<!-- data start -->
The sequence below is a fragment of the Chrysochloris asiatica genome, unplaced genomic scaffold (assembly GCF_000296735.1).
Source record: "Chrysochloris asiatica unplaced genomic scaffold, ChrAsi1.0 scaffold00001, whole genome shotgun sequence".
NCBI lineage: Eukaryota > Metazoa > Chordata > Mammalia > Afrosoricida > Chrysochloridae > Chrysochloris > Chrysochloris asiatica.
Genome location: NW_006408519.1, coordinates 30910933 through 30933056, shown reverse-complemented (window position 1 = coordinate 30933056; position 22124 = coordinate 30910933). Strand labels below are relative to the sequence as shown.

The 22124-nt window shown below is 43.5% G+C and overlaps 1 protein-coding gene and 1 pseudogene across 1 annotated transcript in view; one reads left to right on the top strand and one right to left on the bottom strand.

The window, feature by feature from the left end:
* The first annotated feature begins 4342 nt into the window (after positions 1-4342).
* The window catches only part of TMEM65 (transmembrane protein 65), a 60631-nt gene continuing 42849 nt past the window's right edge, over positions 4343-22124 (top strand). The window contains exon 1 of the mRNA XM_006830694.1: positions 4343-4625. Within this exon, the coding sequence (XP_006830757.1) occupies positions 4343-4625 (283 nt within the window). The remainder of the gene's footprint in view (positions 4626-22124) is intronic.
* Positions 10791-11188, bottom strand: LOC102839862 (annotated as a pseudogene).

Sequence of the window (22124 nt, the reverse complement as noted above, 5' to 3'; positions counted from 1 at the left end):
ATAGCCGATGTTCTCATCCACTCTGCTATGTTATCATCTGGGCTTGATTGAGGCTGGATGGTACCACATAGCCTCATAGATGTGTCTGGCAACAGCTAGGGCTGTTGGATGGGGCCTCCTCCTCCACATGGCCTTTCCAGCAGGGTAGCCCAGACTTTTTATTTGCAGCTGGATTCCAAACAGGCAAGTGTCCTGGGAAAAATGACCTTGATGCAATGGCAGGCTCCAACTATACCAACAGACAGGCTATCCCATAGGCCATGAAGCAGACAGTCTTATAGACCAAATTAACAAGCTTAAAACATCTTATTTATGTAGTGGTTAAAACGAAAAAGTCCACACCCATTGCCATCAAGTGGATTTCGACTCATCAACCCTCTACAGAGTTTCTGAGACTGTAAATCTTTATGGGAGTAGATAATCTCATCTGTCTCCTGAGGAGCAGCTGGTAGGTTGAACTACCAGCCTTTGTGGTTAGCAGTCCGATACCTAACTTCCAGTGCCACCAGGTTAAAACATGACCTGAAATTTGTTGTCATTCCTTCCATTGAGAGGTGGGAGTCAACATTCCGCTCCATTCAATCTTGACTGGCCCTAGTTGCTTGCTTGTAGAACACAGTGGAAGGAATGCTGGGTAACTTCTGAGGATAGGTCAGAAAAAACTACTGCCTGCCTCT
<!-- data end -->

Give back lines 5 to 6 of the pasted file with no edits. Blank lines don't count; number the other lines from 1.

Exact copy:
The 22124-nt window shown below is 43.5% G+C and overlaps 1 protein-coding gene and 1 pseudogene across 1 annotated transcript in view; one reads left to right on the top strand and one right to left on the bottom strand.

The window, feature by feature from the left end: